Voltage mod Radeon 9800 XT with pencil
Mod your Radeon 9800XT voltage with a humble pencil.
This is a simple guide to some simple pencil mods for your Radeon 9800 XT.
All you need for this job is a pencil (2B prefered), an eraser, a multimeter
and some guts.
First you should measure your stock core voltage. Measure it from this small
contact spot with the red tip of your multimeter.
Red tip to spot and black tip to grounded spot like your video card handle.
You’d have to measure it while the PC is running so be careful. It usually
measures around 1.77v. For this card, it measures 1.77v.
Next, turn off the PC and take out your card. Focus your attention toward area
marked with green circle.
Look for the resistor marked R1597.
Measure the resistance across the resistor with your multimeter.
It should read around 342 ohms. Mark down the default resistance. Now you can
start to pencil it.
Pencil it in such a way.
After each smooth stroke, measure the resistance across the resistor. Add 1
stroke on top of another to lower the resistance more and more. I would go in
15 ohms steps. Dropping the resistance from 342 ohms to 327 ohms, my core voltage
increases from 1.77v to 1.81v. So, roughly, a 15 ohms drop will increase voltage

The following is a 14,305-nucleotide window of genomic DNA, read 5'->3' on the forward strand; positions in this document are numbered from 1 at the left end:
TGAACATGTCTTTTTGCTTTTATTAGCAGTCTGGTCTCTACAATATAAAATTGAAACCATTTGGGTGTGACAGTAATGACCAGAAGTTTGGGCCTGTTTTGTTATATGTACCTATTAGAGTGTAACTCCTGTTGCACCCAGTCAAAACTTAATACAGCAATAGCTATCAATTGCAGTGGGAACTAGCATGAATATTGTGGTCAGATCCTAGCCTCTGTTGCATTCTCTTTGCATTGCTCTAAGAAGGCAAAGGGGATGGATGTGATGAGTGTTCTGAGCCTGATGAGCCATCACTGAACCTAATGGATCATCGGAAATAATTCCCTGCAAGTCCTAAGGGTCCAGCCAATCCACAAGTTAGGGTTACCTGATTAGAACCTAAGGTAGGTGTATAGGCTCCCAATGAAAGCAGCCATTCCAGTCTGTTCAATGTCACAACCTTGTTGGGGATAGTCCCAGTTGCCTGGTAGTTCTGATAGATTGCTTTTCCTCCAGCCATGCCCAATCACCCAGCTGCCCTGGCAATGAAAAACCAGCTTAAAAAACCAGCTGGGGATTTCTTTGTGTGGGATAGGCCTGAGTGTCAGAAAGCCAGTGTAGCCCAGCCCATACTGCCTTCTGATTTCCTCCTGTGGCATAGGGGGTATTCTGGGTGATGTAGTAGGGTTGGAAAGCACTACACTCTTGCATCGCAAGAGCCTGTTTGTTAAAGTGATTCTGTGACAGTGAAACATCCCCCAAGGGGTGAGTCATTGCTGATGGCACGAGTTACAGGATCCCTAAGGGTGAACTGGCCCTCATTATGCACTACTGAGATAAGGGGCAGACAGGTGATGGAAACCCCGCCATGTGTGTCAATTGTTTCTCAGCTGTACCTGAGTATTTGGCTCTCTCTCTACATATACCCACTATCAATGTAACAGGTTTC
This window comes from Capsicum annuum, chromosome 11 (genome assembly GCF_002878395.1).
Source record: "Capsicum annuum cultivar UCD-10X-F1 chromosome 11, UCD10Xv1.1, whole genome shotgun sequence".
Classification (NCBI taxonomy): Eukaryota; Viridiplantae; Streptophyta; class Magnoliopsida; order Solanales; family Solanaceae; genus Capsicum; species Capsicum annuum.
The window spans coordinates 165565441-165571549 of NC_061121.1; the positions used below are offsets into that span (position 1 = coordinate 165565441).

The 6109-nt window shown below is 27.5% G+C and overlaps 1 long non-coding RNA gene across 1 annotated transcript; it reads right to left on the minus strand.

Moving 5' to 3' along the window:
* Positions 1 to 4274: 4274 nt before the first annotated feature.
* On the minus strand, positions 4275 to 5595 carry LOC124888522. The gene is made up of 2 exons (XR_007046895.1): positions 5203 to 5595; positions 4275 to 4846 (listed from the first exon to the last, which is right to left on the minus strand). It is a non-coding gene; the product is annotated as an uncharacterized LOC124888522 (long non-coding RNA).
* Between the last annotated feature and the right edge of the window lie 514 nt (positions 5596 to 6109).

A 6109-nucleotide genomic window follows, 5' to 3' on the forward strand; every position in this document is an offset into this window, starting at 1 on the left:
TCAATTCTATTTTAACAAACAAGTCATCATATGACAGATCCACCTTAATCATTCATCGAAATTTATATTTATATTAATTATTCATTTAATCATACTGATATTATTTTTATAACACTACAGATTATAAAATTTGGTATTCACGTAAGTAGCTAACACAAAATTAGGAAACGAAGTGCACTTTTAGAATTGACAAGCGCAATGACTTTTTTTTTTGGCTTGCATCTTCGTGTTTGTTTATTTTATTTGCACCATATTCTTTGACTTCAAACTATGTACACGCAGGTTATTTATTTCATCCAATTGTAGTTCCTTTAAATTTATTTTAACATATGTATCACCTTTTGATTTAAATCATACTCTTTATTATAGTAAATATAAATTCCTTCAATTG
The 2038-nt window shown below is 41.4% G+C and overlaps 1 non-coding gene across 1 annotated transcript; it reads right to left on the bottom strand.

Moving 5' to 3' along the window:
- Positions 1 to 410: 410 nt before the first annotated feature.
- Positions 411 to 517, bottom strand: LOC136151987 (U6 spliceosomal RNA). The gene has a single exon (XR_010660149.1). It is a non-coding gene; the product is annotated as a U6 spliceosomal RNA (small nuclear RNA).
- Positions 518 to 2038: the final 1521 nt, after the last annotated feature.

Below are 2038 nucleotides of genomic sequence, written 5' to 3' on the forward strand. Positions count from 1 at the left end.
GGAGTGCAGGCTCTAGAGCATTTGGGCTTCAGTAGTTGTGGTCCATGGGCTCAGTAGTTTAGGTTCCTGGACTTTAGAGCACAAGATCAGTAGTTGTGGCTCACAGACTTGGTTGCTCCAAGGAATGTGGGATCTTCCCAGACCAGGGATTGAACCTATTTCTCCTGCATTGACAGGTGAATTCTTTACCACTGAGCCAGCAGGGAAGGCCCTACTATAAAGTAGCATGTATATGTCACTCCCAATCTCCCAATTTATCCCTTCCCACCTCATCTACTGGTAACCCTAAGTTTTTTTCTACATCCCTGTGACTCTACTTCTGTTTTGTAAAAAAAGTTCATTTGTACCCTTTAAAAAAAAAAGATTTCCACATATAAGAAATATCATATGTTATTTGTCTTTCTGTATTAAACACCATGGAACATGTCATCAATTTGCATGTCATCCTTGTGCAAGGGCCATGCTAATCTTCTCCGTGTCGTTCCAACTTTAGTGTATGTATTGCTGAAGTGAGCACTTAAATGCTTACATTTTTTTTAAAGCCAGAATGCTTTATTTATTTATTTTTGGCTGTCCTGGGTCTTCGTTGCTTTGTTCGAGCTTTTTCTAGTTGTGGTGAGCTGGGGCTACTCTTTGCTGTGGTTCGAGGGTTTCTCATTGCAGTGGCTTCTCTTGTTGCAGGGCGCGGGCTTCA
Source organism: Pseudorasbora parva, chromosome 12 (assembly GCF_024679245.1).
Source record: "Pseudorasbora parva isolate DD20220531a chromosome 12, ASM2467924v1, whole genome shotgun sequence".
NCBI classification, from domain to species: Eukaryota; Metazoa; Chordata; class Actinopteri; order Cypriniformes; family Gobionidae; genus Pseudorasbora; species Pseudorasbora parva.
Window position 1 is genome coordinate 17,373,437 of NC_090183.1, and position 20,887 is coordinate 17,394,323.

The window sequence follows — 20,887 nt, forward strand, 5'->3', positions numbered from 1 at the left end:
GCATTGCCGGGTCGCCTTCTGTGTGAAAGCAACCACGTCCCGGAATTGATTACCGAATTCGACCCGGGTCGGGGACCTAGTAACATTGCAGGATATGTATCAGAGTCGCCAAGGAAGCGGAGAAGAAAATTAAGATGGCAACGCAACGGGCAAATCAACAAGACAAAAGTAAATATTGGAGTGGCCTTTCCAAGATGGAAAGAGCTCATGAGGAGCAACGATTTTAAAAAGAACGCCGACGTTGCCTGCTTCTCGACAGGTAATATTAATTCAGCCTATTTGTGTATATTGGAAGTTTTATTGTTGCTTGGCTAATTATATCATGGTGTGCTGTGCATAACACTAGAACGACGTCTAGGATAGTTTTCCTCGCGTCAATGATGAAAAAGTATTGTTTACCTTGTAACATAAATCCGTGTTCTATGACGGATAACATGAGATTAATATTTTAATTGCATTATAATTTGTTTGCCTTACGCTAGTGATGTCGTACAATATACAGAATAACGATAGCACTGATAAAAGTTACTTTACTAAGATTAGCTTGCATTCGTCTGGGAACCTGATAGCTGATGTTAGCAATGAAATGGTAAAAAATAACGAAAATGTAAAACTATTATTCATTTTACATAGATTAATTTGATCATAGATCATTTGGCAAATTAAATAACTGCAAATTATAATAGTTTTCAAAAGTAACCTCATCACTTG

by 0.04v. Thus, I would reduce resistance by 15 ohms, then run the card to see
the increase in voltage, repeatedly until I reach the voltage I’m satisfied
with. Do remember to check the resistance before running the card to ensure
you don’t drop the resistance too much. When done, paste a tape over the mod
spot so that the graphite doesn’t get blown off.
With very good aircooling, 1.9v should be fine. With better cooling, 2v or
above is feasible. When you go above 2v and run it overclocked high, you may
trigger the over-current protection when your card draws too much power and
our PC goes into blank screen mode. You will need to do the over-current protection
mod, which can be done with a pencil as well.
Look for R1596.
Measure it with your meter. It should read around 40K ohms. Just pencil it
to around 20K ohms the same way. This should solve the over-current problem.
When done, paste a tape over the mod spot so that the graphite doesn’t get blown
So that’s it. For Voltage mods basics and guide, you can refer to